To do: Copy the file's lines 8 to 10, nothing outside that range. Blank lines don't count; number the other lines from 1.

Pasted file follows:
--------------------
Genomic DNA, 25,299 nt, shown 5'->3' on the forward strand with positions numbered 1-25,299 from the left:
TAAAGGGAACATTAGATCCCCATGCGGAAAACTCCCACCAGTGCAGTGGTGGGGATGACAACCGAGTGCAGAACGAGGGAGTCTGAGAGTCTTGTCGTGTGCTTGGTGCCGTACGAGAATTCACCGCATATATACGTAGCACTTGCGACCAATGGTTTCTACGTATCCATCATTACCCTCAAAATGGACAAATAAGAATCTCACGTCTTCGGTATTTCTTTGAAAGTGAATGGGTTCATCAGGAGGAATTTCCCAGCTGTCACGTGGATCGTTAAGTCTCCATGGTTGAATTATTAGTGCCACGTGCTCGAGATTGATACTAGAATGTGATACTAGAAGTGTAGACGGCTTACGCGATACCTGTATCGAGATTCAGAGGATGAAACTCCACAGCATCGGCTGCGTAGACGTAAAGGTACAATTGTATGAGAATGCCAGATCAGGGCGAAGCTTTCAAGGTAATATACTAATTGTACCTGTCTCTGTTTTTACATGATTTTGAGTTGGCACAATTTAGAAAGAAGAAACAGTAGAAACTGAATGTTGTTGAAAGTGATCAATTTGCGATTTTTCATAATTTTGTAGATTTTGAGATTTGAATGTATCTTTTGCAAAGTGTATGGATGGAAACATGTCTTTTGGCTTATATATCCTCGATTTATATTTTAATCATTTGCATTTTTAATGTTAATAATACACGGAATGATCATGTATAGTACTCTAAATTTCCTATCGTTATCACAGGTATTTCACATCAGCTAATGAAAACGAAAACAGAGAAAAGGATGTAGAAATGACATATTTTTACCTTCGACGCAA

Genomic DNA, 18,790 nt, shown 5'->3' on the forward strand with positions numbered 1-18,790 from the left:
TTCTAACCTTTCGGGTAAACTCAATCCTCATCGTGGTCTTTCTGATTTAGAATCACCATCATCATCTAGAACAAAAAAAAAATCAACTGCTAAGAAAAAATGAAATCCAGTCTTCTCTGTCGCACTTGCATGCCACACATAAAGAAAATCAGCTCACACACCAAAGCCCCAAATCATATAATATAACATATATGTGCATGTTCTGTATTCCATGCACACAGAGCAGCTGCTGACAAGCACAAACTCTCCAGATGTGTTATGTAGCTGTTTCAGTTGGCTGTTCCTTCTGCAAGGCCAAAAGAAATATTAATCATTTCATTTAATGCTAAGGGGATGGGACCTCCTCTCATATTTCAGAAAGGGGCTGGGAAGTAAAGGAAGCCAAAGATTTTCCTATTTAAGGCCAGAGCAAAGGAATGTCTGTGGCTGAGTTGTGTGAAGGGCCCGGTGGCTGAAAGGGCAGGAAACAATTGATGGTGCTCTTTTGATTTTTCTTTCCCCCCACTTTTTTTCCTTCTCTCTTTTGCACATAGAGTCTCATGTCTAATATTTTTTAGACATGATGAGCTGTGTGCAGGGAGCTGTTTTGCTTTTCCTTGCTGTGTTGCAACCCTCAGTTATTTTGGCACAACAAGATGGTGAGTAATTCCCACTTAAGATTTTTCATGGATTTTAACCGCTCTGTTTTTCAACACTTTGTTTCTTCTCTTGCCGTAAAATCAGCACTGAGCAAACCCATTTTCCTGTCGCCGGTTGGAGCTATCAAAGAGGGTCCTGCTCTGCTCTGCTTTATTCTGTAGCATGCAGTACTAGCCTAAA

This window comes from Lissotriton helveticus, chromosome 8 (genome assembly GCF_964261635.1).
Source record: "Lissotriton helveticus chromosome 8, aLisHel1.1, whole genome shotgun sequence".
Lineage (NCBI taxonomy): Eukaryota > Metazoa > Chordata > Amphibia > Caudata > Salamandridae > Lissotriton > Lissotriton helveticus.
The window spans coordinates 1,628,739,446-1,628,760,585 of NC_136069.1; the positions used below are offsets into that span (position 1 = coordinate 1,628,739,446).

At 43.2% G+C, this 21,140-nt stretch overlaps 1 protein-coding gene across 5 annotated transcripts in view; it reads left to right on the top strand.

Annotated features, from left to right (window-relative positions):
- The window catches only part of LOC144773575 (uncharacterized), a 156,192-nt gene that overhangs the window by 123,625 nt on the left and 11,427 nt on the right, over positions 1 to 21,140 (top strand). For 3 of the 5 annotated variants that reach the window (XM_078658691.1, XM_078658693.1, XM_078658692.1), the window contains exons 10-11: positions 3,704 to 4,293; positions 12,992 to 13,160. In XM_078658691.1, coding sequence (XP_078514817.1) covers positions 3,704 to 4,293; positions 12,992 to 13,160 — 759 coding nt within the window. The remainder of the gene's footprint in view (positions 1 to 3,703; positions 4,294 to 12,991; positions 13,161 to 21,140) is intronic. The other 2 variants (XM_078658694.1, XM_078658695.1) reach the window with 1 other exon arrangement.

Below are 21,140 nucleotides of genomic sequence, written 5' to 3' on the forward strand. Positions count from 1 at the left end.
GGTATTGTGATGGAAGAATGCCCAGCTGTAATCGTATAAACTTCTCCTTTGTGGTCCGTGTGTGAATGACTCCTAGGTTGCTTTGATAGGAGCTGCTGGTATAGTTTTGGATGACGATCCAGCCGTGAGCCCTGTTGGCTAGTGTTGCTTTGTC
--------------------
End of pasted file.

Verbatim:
The window spans coordinates 1,628,739,446-1,628,760,585 of NC_136069.1; the positions used below are offsets into that span (position 1 = coordinate 1,628,739,446).

At 43.2% G+C, this 21,140-nt stretch overlaps 1 protein-coding gene across 5 annotated transcripts in view; it reads left to right on the top strand.

Annotated features, from left to right (window-relative positions):